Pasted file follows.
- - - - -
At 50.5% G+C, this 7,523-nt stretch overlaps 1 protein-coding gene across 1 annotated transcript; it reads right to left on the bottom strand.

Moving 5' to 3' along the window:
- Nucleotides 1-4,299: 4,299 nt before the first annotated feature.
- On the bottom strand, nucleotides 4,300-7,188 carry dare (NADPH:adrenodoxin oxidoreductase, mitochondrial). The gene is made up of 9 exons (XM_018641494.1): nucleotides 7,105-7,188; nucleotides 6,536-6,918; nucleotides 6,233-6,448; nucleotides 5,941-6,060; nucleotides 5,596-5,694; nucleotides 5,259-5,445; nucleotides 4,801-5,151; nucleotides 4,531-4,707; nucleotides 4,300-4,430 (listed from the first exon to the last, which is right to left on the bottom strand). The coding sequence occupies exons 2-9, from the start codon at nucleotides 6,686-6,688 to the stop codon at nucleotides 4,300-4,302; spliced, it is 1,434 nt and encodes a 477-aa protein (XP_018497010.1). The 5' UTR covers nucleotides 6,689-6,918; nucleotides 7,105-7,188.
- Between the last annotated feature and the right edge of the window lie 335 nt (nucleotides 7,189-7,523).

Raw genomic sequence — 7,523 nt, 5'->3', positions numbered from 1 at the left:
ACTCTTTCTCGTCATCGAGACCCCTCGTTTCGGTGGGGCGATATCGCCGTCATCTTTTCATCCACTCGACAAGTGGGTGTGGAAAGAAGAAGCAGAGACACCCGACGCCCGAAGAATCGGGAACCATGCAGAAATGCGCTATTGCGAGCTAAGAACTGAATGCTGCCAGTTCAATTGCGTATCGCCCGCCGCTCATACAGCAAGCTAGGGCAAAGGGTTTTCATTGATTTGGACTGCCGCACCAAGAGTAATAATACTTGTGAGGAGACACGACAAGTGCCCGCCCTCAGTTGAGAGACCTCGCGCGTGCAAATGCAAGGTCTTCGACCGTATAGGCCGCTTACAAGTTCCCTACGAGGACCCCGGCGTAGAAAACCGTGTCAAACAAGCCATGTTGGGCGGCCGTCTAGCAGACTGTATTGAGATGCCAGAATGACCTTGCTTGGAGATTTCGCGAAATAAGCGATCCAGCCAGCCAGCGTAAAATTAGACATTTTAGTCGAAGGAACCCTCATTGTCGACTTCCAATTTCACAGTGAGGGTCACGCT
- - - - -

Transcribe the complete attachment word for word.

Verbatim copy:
At 50.5% G+C, this 7,523-nt stretch overlaps 1 protein-coding gene across 1 annotated transcript; it reads right to left on the bottom strand.

Moving 5' to 3' along the window:
- Nucleotides 1-4,299: 4,299 nt before the first annotated feature.
- On the bottom strand, nucleotides 4,300-7,188 carry dare (NADPH:adrenodoxin oxidoreductase, mitochondrial). The gene is made up of 9 exons (XM_018641494.1): nucleotides 7,105-7,188; nucleotides 6,536-6,918; nucleotides 6,233-6,448; nucleotides 5,941-6,060; nucleotides 5,596-5,694; nucleotides 5,259-5,445; nucleotides 4,801-5,151; nucleotides 4,531-4,707; nucleotides 4,300-4,430 (listed from the first exon to the last, which is right to left on the bottom strand). The coding sequence occupies exons 2-9, from the start codon at nucleotides 6,686-6,688 to the stop codon at nucleotides 4,300-4,302; spliced, it is 1,434 nt and encodes a 477-aa protein (XP_018497010.1). The 5' UTR covers nucleotides 6,689-6,918; nucleotides 7,105-7,188.
- Between the last annotated feature and the right edge of the window lie 335 nt (nucleotides 7,189-7,523).

Raw genomic sequence — 7,523 nt, 5'->3', positions numbered from 1 at the left:
ACTCTTTCTCGTCATCGAGACCCCTCGTTTCGGTGGGGCGATATCGCCGTCATCTTTTCATCCACTCGACAAGTGGGTGTGGAAAGAAGAAGCAGAGACACCCGACGCCCGAAGAATCGGGAACCATGCAGAAATGCGCTATTGCGAGCTAAGAACTGAATGCTGCCAGTTCAATTGCGTATCGCCCGCCGCTCATACAGCAAGCTAGGGCAAAGGGTTTTCATTGATTTGGACTGCCGCACCAAGAGTAATAATACTTGTGAGGAGACACGACAAGTGCCCGCCCTCAGTTGAGAGACCTCGCGCGTGCAAATGCAAGGTCTTCGACCGTATAGGCCGCTTACAAGTTCCCTACGAGGACCCCGGCGTAGAAAACCGTGTCAAACAAGCCATGTTGGGCGGCCGTCTAGCAGACTGTATTGAGATGCCAGAATGACCTTGCTTGGAGATTTCGCGAAATAAGCGATCCAGCCAGCCAGCGTAAAATTAGACATTTTAGTCGAAGGAACCCTCATTGTCGACTTCCAATTTCACAGTGAGGGTCACGCT